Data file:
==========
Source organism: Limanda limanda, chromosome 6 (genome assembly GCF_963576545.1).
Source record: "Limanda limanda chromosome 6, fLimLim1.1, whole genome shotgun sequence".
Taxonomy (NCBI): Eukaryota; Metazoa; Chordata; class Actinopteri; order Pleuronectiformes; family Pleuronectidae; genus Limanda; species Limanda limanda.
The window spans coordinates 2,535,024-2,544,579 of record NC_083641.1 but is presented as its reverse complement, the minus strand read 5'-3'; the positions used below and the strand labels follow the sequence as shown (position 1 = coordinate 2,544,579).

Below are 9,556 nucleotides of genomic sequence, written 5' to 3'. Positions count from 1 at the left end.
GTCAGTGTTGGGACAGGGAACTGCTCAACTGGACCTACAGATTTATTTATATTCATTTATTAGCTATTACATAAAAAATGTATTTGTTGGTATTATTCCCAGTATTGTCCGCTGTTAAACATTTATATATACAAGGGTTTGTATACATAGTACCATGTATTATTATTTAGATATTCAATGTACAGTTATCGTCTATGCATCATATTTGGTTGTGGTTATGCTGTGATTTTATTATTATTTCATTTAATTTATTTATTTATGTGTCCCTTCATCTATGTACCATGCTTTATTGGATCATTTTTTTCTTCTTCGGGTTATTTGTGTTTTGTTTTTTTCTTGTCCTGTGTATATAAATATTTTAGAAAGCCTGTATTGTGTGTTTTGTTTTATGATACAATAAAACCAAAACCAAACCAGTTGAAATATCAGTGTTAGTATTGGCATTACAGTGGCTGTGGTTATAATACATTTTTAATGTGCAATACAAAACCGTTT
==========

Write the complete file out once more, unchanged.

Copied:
Source organism: Limanda limanda, chromosome 6 (genome assembly GCF_963576545.1).
Source record: "Limanda limanda chromosome 6, fLimLim1.1, whole genome shotgun sequence".
Taxonomy (NCBI): Eukaryota; Metazoa; Chordata; class Actinopteri; order Pleuronectiformes; family Pleuronectidae; genus Limanda; species Limanda limanda.
The window spans coordinates 2,535,024-2,544,579 of record NC_083641.1 but is presented as its reverse complement, the minus strand read 5'-3'; the positions used below and the strand labels follow the sequence as shown (position 1 = coordinate 2,544,579).

Below are 9,556 nucleotides of genomic sequence, written 5' to 3'. Positions count from 1 at the left end.
GTCAGTGTTGGGACAGGGAACTGCTCAACTGGACCTACAGATTTATTTATATTCATTTATTAGCTATTACATAAAAAATGTATTTGTTGGTATTATTCCCAGTATTGTCCGCTGTTAAACATTTATATATACAAGGGTTTGTATACATAGTACCATGTATTATTATTTAGATATTCAATGTACAGTTATCGTCTATGCATCATATTTGGTTGTGGTTATGCTGTGATTTTATTATTATTTCATTTAATTTATTTATTTATGTGTCCCTTCATCTATGTACCATGCTTTATTGGATCATTTTTTTCTTCTTCGGGTTATTTGTGTTTTGTTTTTTTCTTGTCCTGTGTATATAAATATTTTAGAAAGCCTGTATTGTGTGTTTTGTTTTATGATACAATAAAACCAAAACCAAACCAGTTGAAATATCAGTGTTAGTATTGGCATTACAGTGGCTGTGGTTATAATACATTTTTAATGTGCAATACAAAACCGTTT